Witness heard ‘non-stop shouting’ before Pistorius shooting

PRETORIA, (Reuters) - A witness heard “non-stop shouting” in the home of South African athletics star Oscar Pistorius shortly before his girlfriend was shot dead, the detective leading the murder investigation said yesterday.

Warrant officer Hilton Botha, a detective with 24 years on the force, also told the Pretoria magistrates court in a bail hearing that police had found two containers of testosterone and needles in Pistorius’ bedroom.

The athlete’s defence team said the containers held a herbal remedy taken legally by many athletes, landed some blows to Botha’s portrayal of a cold-blooded killing and described inconsistencies and errors in the initial investigation.

Oscar Pistorius

Oscar Pistorius

Pistorius, a double amputee dubbed “Blade Runner” because of his carbon fibre racing blades, sobbed uncontrollably as Botha presented his testimony about the death of Reeva Steenkamp, 29.

The law graduate and model was in the toilet of the athlete’s home when she was shot dead in the early hours of Feb. 14 – Valentine’s Day. She was hit in the head, arm and hip.

The shooting and allegations that have emerged at the hearing have stunned South Africa and millions of people around the world who regarded Pistorius, who has no lower legs, as the epitome of physical triumph over adversity. “One of our witnesses heard a fight, two people talking loudly at each other … from two in the morning to three,” Botha told the court. Pistorius’ first call after the incident was to the manager of his high-security complex at 3.19 am, Botha said.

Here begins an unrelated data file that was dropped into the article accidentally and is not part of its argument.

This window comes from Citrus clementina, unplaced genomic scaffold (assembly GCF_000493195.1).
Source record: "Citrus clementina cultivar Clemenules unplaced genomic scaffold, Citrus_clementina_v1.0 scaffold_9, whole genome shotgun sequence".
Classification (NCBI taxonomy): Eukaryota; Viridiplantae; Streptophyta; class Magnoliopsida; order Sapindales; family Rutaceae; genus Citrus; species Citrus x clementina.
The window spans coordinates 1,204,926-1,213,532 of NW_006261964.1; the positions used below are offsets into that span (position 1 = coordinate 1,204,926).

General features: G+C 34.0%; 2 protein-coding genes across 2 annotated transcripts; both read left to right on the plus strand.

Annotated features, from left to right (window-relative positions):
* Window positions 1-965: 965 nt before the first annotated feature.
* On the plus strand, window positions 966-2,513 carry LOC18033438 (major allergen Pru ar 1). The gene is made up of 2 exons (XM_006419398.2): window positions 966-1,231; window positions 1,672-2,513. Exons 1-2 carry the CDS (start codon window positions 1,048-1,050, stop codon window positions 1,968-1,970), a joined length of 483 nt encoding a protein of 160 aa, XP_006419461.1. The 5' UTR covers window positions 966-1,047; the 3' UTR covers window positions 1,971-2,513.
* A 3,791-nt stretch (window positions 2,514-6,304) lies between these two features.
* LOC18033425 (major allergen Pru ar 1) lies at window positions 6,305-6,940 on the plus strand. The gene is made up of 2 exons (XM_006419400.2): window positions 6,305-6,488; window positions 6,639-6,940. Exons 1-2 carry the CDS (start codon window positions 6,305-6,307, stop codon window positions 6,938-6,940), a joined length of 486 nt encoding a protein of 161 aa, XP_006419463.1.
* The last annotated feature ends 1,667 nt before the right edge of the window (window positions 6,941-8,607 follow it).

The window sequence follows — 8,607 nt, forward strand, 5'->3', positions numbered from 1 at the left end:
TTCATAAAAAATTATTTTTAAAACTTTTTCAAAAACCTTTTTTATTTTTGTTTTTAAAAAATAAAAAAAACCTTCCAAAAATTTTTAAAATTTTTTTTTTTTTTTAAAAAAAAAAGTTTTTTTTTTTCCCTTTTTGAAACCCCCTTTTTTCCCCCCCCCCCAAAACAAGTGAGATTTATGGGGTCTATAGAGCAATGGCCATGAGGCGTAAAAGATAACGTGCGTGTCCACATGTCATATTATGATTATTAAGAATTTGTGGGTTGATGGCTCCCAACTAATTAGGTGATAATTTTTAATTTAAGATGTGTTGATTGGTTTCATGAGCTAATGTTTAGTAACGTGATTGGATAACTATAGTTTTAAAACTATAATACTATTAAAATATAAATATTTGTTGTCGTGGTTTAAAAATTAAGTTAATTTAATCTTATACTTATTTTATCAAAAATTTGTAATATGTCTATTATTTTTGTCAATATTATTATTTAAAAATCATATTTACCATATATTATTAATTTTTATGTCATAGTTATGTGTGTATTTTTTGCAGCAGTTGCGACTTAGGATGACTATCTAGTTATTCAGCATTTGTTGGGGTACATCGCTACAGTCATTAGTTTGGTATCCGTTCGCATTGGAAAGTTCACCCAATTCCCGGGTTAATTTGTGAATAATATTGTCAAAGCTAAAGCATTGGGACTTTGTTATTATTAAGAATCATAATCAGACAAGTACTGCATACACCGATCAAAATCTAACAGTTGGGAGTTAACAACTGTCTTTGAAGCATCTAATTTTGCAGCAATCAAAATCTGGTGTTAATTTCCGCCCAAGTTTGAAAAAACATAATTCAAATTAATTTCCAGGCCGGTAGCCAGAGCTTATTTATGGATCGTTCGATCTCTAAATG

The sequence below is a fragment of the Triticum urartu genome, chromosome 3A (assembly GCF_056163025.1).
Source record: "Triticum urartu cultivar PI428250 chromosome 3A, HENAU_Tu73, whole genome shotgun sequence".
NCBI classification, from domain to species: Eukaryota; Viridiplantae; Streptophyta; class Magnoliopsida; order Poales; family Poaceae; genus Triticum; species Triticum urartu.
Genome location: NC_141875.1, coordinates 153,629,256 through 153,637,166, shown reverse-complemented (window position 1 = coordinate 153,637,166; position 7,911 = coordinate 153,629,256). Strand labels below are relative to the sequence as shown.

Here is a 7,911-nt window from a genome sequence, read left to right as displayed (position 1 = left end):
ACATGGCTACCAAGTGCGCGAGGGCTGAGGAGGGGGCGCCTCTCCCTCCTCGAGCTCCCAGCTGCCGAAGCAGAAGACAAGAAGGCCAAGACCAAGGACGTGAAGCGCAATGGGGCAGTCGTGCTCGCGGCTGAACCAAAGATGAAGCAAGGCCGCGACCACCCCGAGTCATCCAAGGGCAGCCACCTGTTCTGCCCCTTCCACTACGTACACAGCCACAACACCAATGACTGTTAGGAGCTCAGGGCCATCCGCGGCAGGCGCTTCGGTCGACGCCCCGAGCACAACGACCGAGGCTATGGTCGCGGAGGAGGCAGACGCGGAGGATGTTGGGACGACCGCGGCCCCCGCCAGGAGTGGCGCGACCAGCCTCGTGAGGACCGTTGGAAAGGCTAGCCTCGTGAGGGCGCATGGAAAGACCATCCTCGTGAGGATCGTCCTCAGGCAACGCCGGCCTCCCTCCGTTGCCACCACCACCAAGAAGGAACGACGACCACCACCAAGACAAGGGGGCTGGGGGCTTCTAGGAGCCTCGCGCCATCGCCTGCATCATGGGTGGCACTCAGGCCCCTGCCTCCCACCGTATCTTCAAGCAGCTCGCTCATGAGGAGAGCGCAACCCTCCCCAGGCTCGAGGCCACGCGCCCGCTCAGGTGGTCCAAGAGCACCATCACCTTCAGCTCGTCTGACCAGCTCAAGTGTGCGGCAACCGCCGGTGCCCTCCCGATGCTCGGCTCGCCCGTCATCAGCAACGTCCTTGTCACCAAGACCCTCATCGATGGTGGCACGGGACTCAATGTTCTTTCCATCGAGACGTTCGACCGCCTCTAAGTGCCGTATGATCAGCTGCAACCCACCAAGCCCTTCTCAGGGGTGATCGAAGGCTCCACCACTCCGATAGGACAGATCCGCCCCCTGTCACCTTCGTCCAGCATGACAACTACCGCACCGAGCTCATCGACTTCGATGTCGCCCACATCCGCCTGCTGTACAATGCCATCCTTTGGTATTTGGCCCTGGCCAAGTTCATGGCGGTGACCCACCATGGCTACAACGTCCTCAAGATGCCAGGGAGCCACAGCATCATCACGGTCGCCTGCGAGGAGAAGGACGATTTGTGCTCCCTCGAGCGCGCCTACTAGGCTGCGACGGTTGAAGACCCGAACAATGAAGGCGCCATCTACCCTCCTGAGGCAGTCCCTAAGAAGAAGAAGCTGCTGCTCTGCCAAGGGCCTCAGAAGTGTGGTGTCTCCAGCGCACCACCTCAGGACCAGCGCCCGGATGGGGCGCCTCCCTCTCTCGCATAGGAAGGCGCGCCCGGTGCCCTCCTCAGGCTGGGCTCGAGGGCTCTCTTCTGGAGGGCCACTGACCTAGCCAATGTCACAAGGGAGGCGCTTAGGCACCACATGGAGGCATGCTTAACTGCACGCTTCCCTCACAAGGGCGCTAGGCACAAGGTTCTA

In an affidavit delivered on Tuesday, Pistorius said he woke in the middle of the night and thought an intruder had climbed through his bathroom window and entered the adjoining toilet.

The 26-year-old said he grabbed a 9-mm pistol from under his bed and went into the bathroom.
Pistorius – the highest-profile athlete in the history of the Paralympics – then described how he fired into the locked toilet door in a blind panic in the mistaken belief that the intruder was lurking inside.

After four hours of testimony, the hearing was adjourned until today. It is expected to conclude this week, once the defence and prosecution have outlined their central arguments.



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